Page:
Why Tea: The Science Behind the Steam


by Ben LeVine

Imagine waking up to a dystopian world where your roasted and rich morning cup of coffee was replaced by a white pill containing 5 cups worth of powdered caffeine. Your daily pleasures taken away, standardized, tasteless; take 3x a day. This seems to be the case in the world of adaptogens. Admittedly, I’m taking this to an extreme, but walk through any natural food stores and find the aisle dedicated to adaptogenic extracts, tinctures, powders, and pills. You’ll rarely, if ever, see tea. Part of our mission here at Taproot Adaptogen Tea is to change that.

Coffee tastes great and its main attraction—caffeine—is highly soluble in hot water. Can the same be said for adaptogens? Or are they best suited for highly standardized extracts sold in pill bottles?   

Traditional Use

Before the age of isolates and synthetic pharmaceuticals, the most common and traditional way of consuming adaptogens was as a tea.1 All of the common adaptogens are effective and functional as strong teas, though some better than others. Besides tea, many adaptogens also have unique culturally derived preparations. Hunters in the deep woods of Siberia have been known to take long swigs of Rhodiola-infused vodka. Ashwagandha, a primary Ayurvedic tonic, can be boiled down in a mixture of milk and ghee to make a medicinally potent paste. Both vodka and milk extract a different profile of chemicals from the plants due to the compounds’ varying degrees of solubility in water, fat and alcohol.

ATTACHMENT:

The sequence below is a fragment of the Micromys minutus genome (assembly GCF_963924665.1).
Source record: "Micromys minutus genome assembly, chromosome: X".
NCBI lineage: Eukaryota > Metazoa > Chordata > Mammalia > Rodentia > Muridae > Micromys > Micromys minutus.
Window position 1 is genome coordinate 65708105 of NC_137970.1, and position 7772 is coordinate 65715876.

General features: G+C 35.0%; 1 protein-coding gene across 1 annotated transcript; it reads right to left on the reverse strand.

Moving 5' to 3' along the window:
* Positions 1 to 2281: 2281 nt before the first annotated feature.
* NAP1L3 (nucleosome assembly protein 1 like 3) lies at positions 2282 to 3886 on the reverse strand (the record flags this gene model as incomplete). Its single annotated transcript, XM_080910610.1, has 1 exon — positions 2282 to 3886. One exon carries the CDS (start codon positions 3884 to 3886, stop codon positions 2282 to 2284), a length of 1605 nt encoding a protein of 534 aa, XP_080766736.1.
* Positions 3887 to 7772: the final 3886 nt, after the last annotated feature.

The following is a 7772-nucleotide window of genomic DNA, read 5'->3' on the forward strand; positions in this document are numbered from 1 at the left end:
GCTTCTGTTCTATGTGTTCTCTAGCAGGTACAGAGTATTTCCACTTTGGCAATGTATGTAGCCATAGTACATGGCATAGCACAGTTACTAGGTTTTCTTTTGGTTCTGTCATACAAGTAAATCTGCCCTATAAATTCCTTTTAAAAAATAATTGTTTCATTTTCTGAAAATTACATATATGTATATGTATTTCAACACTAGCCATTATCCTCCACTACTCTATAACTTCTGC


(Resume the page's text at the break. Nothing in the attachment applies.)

While the consumption options are many, traditional use of herbs respects the synergy of the whole herb, something research is now confirming as a smart idea. Finding the most active constituent, isolating and extracting it often produces an inferior product when compared to consuming the full spectrum of plant compounds. Bioavailability, for example, is often severely compromised in isolates. It seems that in nature these active compounds often have associated molecules that act as bodyguards, shuffling the stars safely through the threatening gut and into the bloodstream.2 Herbalist Lisa Ganora also notes that “time-tested information regarding the safety and efficacy of traditional products may not necessarily apply to contemporary extracts with significantly altered phytochemical profiles.”3